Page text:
Sexual objectification is perfectly natural, and if you would relax the militant attitude somewhat, you'd probably find you're capable of it yourself. Perhaps you're trying to claim you've never imagined yourself pleasuring a particularly stunning specimen?

That's the seed, and the rest grows naturally from there. I think your problem is that you think objectification and respect are mutually exclusive. They're really not. Even if you think they can't exist simultaneously, that's no reason to rule out that people can have an abundance of both in their lives.

You don't hear a lot of complaints about men being objectified, despite all the squealing on show, when guys display their bare muscular chests, but why is that? I'll tell you.

It's because we don't equate it with a lack of respect the way (some) women do. We simply go about our lives commanding respect the same way we would have if you didn't squeal like a schoolgirl.

It's not men who devalue women, it's women who alter their self-perceptions based on how good looking we happen to find them. Its incredibly possible to remain respected, and have a little fun being sexy, as long as you don't treat YOURSELF any differently after the fact.

What you dislike about objectification isn't the act itself, it's what you've seen objectified women become. Their character shrivels, they place too much emphasis on their appearance alone, forsaking education, they begin to view objectification as their only source of approval, etc...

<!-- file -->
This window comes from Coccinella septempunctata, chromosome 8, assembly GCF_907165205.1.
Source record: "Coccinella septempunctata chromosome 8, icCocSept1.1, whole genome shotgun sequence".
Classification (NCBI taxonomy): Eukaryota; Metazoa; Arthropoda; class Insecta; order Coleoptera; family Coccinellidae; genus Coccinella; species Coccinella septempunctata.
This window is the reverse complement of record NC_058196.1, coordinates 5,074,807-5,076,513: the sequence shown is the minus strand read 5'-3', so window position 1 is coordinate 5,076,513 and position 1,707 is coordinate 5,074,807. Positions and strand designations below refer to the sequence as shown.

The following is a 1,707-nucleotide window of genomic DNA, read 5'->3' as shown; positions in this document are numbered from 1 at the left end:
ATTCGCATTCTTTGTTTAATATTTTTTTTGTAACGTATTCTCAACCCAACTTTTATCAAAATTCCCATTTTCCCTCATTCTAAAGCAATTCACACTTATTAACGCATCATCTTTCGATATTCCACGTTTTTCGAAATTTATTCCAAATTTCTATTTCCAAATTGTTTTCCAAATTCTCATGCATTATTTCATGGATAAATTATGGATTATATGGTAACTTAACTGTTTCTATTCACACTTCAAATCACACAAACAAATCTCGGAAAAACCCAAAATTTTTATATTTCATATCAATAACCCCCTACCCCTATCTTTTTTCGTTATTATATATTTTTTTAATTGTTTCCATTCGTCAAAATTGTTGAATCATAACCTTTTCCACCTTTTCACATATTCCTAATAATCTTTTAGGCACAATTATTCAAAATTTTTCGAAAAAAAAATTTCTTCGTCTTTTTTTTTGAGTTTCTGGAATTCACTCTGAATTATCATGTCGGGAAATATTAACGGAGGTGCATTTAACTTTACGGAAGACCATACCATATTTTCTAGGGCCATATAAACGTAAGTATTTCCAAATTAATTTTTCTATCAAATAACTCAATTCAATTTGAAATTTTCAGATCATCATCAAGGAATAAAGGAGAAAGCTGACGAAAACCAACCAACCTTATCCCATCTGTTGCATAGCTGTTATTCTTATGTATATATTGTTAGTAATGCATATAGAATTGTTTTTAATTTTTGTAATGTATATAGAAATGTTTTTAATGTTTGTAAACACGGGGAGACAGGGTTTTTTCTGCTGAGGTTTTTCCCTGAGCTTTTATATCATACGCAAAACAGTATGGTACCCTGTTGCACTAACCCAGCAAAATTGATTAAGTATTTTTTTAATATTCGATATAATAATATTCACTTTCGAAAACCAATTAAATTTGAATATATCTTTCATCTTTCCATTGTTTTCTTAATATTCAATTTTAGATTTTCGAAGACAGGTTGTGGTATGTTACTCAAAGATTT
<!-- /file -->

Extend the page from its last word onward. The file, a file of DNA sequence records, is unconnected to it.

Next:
... but objectification isn't the cause of that. Poor character is the cause of that. If hearing the words "omg you're so freakin hot" every day can turn you into a raving idiot with no future, then THERE'S SOMETHING WRONG WITH YOU.

Perhaps instead of lumping men with the (blame, or) responsibility to coddle and protect you from your own tendencies to be characterless one-dimentional vegetables, you should focus your efforts on why you descend so easily, as a gender.

Man-up... as it were. Strength of character solves all your problems, and you can't look externally for that. We sure as hell don't. Women joking about limp penises and poor sexual performance, or deriding our low income and our crappy cars certainly isn't helping our self-respect as a gender... yet we seem to manage without a particularly serious percentage of airhead sluts.

Perhaps you disagree? - Perhaps there's an equal number of male airhead sluts? Maybe so, but then why is there gender bias in your point of view, and what are you complaining about?

Good read. I saved the page for future visit.

However, it came off as dumb, unnecessarily violent and gross, and lacking in the hilarity that many reviews promise.